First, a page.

In June 2008, New York Foundation for the Arts sponsored artist Xavier Cortada traveled to the North Pole, ninety degrees North (90N), to create new works and site-specific installations addressing environmental concerns. Cortada, a National Science Foundation (NSF) Antarctic Artists and Writers Program recipient, had traveled to Antarctica during December 2006 – January 2007 to implement various site-specific temporary installations, including the “Longitudinal Installation” and “Endangered World,” to make a point where the Earth’s longitudes converged. He also created a series of Antarctic “ice paintings” in response to what he learned from scientists he engage with in the residency.
The North Pole works included the creation of Arctic “ice paintings,” the performance of the North Pole Dinner Party aboard a Russian icebreaker, the reinterpretation of the South Pole‘s “Longitudinal Installation” and “Endangered World” ritualistic installations at the Earth’s northernmost point, and the launch of Native Flags, a participatory ecoart project. Cortada created art at the extreme ends of the planet to address issues of global climate change at every point in between.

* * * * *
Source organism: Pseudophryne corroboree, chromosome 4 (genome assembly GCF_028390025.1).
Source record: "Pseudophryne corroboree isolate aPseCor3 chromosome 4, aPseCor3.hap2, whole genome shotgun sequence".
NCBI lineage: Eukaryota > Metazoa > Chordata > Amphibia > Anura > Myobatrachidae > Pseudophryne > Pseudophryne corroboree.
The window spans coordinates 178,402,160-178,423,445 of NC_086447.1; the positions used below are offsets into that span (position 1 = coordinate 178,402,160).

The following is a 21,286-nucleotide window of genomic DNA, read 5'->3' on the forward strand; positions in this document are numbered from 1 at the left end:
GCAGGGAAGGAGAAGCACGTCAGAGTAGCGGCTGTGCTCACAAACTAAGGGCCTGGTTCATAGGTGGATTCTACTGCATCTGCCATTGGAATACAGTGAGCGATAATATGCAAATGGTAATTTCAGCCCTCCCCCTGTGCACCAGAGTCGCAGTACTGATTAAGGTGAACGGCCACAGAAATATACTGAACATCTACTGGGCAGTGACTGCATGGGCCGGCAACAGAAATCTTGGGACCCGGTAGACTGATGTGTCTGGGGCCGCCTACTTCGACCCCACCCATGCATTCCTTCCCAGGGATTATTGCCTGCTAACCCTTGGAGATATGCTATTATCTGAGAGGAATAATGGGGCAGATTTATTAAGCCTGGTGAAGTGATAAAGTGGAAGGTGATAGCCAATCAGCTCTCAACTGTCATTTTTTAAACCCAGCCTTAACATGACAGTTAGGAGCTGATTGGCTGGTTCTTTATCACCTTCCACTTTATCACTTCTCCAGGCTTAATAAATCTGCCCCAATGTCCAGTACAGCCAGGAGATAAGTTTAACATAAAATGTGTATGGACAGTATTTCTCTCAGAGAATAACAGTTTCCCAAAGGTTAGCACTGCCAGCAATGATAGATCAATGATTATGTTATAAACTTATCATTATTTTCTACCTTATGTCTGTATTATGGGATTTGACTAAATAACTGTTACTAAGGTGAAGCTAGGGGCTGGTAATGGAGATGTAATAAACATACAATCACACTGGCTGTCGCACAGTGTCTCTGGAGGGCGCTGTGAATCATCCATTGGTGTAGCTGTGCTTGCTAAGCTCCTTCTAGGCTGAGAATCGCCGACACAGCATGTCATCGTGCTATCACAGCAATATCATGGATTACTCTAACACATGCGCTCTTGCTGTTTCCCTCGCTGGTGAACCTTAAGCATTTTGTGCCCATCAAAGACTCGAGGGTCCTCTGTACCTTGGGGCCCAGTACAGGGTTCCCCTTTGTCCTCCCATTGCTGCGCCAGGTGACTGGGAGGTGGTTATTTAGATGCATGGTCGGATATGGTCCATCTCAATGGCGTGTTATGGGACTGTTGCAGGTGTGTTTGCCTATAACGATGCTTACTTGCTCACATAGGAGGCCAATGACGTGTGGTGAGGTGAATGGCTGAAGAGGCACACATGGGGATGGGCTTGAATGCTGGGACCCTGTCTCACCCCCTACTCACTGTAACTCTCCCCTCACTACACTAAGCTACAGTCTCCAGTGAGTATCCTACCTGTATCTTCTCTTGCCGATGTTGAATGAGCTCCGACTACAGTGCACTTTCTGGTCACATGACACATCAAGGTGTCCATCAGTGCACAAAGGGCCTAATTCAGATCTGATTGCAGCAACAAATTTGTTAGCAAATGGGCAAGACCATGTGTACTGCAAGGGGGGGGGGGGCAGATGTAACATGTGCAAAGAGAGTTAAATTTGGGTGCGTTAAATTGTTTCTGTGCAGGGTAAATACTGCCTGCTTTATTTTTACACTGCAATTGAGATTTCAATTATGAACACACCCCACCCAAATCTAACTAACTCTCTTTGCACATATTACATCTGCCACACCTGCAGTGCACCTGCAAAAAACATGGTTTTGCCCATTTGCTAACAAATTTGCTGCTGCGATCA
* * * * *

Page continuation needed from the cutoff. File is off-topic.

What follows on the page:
Ten years ago, Cortada’s ice breaker easily pushed through the then-thinning polar ice, surprising the crew at its early arrival in the North Pole. Arctic warming has since continued melting sea ice at frightening speed: “Within two decades” stated the artist, “I will be able to repeat the journey on a sailboat, because scientists tell us the Arctic Ocean will be ice-free during summer. Global Climate Change will not just melt the Arctic, it will irrevocably change the world below.”
“I bring this exhibition to the people of Florida to draw the alarming connection between the Arctic and our peninsula,” said Cortada. “Melting ice will have catastrophic effects across our state and weaken the Gulf Stream. Arctic warming will lead to sea level rise, more coastal flooding, prolonged heatwaves, relentless rain, stalled tropical storms, extreme weather and more intense fire seasons.”